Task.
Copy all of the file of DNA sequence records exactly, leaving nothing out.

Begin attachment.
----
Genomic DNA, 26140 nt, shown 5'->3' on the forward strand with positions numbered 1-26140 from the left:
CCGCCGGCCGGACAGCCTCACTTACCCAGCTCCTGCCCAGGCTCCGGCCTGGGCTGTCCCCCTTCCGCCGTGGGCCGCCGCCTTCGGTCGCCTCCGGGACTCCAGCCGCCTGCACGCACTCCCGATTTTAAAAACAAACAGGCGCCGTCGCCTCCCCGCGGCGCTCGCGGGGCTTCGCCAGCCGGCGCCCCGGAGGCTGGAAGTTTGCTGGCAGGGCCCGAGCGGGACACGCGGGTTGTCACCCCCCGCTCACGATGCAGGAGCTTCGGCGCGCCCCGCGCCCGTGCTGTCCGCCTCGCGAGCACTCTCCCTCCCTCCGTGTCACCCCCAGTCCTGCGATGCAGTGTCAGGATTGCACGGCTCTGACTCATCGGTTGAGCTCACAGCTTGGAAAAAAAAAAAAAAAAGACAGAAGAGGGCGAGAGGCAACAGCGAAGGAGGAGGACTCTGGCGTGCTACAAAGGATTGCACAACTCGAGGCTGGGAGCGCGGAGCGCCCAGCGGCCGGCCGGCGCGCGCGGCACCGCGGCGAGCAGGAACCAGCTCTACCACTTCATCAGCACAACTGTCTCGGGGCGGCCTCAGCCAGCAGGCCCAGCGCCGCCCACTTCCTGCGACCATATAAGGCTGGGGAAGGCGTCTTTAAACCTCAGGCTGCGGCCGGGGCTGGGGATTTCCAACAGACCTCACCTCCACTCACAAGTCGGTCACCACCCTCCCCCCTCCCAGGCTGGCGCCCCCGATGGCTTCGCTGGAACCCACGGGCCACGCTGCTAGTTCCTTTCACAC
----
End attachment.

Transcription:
Genomic DNA, 26140 nt, shown 5'->3' on the forward strand with positions numbered 1-26140 from the left:
CCGCCGGCCGGACAGCCTCACTTACCCAGCTCCTGCCCAGGCTCCGGCCTGGGCTGTCCCCCTTCCGCCGTGGGCCGCCGCCTTCGGTCGCCTCCGGGACTCCAGCCGCCTGCACGCACTCCCGATTTTAAAAACAAACAGGCGCCGTCGCCTCCCCGCGGCGCTCGCGGGGCTTCGCCAGCCGGCGCCCCGGAGGCTGGAAGTTTGCTGGCAGGGCCCGAGCGGGACACGCGGGTTGTCACCCCCCGCTCACGATGCAGGAGCTTCGGCGCGCCCCGCGCCCGTGCTGTCCGCCTCGCGAGCACTCTCCCTCCCTCCGTGTCACCCCCAGTCCTGCGATGCAGTGTCAGGATTGCACGGCTCTGACTCATCGGTTGAGCTCACAGCTTGGAAAAAAAAAAAAAAAAGACAGAAGAGGGCGAGAGGCAACAGCGAAGGAGGAGGACTCTGGCGTGCTACAAAGGATTGCACAACTCGAGGCTGGGAGCGCGGAGCGCCCAGCGGCCGGCCGGCGCGCGCGGCACCGCGGCGAGCAGGAACCAGCTCTACCACTTCATCAGCACAACTGTCTCGGGGCGGCCTCAGCCAGCAGGCCCAGCGCCGCCCACTTCCTGCGACCATATAAGGCTGGGGAAGGCGTCTTTAAACCTCAGGCTGCGGCCGGGGCTGGGGATTTCCAACAGACCTCACCTCCACTCACAAGTCGGTCACCACCCTCCCCCCTCCCAGGCTGGCGCCCCCGATGGCTTCGCTGGAACCCACGGGCCACGCTGCTAGTTCCTTTCACAC